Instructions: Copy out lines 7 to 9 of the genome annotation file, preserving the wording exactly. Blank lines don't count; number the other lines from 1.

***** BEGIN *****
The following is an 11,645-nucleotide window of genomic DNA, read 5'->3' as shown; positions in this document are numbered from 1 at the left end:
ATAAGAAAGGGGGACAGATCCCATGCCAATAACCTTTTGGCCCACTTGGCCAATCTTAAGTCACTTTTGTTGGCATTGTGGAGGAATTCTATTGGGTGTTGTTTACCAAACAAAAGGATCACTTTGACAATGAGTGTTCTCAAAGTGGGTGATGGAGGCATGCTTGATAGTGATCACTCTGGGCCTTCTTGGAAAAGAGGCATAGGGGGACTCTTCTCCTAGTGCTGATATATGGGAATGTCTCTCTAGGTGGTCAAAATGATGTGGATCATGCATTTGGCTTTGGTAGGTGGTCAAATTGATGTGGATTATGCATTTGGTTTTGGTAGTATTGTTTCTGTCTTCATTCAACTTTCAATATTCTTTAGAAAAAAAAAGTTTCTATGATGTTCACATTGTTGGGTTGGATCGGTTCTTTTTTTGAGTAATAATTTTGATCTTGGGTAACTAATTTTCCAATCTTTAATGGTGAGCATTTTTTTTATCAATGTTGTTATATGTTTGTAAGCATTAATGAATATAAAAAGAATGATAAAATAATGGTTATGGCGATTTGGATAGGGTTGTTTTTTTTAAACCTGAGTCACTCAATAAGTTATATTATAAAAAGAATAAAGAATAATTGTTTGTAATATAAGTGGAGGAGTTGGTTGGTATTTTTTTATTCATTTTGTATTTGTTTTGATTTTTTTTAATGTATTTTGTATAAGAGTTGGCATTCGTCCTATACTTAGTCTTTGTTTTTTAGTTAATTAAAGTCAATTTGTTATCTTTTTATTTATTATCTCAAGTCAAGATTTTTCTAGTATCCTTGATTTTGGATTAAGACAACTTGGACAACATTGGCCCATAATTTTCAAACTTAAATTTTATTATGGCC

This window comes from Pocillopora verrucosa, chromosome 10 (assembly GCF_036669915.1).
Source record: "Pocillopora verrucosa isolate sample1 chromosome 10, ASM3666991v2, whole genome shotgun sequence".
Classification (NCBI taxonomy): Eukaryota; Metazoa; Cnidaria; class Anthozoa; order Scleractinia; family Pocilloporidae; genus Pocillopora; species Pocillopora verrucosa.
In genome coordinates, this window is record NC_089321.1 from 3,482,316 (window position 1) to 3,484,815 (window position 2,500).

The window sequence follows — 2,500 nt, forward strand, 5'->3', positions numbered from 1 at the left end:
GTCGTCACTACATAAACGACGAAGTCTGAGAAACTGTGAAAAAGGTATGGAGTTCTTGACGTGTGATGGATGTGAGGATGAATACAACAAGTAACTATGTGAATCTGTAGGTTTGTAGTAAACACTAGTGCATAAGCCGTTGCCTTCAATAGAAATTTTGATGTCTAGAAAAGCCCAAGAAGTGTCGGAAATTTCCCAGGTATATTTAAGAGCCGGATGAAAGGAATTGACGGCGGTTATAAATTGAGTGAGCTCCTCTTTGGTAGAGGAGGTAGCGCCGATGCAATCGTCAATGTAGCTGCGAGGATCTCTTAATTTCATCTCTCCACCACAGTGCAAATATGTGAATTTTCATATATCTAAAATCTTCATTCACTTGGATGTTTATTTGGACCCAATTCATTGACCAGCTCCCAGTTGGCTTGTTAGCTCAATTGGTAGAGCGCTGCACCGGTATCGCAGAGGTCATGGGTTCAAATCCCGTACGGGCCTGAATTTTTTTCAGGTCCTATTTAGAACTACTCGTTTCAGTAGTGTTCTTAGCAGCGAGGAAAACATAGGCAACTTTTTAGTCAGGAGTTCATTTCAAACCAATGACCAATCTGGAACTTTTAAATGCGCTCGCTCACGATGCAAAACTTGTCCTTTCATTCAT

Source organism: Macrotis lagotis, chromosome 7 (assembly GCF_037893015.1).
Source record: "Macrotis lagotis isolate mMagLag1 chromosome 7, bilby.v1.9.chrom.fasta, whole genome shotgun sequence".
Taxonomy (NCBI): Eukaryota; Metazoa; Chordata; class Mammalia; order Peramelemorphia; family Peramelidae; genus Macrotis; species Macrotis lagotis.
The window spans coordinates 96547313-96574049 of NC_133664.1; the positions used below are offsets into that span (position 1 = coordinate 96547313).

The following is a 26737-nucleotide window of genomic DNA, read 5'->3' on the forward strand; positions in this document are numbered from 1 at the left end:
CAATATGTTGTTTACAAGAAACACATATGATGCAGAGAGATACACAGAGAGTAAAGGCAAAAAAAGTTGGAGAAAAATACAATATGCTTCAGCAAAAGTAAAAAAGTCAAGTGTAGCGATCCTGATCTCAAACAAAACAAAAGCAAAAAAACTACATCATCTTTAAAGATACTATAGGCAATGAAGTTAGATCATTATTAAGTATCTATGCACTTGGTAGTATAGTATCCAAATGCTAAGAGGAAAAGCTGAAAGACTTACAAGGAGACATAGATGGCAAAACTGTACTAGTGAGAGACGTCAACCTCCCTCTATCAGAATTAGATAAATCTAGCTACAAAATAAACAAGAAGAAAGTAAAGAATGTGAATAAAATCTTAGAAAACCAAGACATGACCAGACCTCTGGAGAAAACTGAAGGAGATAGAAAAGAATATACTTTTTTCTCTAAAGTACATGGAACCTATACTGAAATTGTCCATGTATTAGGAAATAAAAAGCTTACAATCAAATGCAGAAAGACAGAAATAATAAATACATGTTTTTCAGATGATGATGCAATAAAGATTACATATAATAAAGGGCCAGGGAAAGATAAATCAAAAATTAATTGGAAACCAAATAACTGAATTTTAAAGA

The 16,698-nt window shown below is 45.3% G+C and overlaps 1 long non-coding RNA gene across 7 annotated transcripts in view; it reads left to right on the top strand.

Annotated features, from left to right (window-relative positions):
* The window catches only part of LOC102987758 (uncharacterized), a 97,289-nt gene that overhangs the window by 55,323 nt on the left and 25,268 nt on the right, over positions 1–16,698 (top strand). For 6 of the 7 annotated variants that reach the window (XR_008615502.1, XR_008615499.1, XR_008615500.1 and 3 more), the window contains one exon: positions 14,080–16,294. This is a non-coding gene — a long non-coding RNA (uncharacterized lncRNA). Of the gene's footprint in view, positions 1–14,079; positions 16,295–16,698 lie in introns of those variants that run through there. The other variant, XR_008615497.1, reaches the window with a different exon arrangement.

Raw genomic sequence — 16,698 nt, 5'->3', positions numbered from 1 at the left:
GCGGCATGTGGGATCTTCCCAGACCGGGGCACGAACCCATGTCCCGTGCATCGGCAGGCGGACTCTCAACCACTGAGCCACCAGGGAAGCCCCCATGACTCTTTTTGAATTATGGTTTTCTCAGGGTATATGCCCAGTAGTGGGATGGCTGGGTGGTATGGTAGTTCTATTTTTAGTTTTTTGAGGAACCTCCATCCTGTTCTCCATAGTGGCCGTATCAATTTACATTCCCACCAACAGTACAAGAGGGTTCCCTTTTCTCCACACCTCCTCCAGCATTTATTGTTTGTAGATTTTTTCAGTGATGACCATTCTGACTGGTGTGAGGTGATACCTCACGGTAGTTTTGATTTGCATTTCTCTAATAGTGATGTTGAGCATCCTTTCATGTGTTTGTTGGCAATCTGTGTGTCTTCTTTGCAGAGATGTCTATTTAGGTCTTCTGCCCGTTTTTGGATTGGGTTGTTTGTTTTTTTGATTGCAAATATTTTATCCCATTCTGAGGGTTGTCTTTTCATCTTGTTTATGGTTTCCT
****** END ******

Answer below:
The window sequence follows — 2,500 nt, forward strand, 5'->3', positions numbered from 1 at the left end:
GTCGTCACTACATAAACGACGAAGTCTGAGAAACTGTGAAAAAGGTATGGAGTTCTTGACGTGTGATGGATGTGAGGATGAATACAACAAGTAACTATGTGAATCTGTAGGTTTGTAGTAAACACTAGTGCATAAGCCGTTGCCTTCAATAGAAATTTTGATGTCTAGAAAAGCCCAAGAAGTGTCGGAAATTTCCCAGGTATATTTAAGAGCCGGATGAAAGGAATTGACGGCGGTTATAAATTGAGTGAGCTCCTCTTTGGTAGAGGAGGTAGCGCCGATGCAATCGTCAATGTAGCTGCGAGGATCTCTTAATTTCATCTCTCCACCACAGTGCAAATATGTGAATTTTCATATATCTAAAATCTTCATTCACTTGGATGTTTATTTGGACCCAATTCATTGACCAGCTCCCAGTTGGCTTGTTAGCTCAATTGGTAGAGCGCTGCACCGGTATCGCAGAGGTCATGGGTTCAAATCCCGTACGGGCCTGAATTTTTTTCAGGTCCTATTTAGAACTACTCGTTTCAGTAGTGTTCTTAGCAGCGAGGAAAACATAGGCAACTTTTTAGTCAGGAGTTCATTTCAAACCAATGACCAATCTGGAACTTTTAAATGCGCTCGCTCACGATGCAAAACTTGTCCTTTCATTCAT

Source organism: Macrotis lagotis, chromosome 7 (assembly GCF_037893015.1).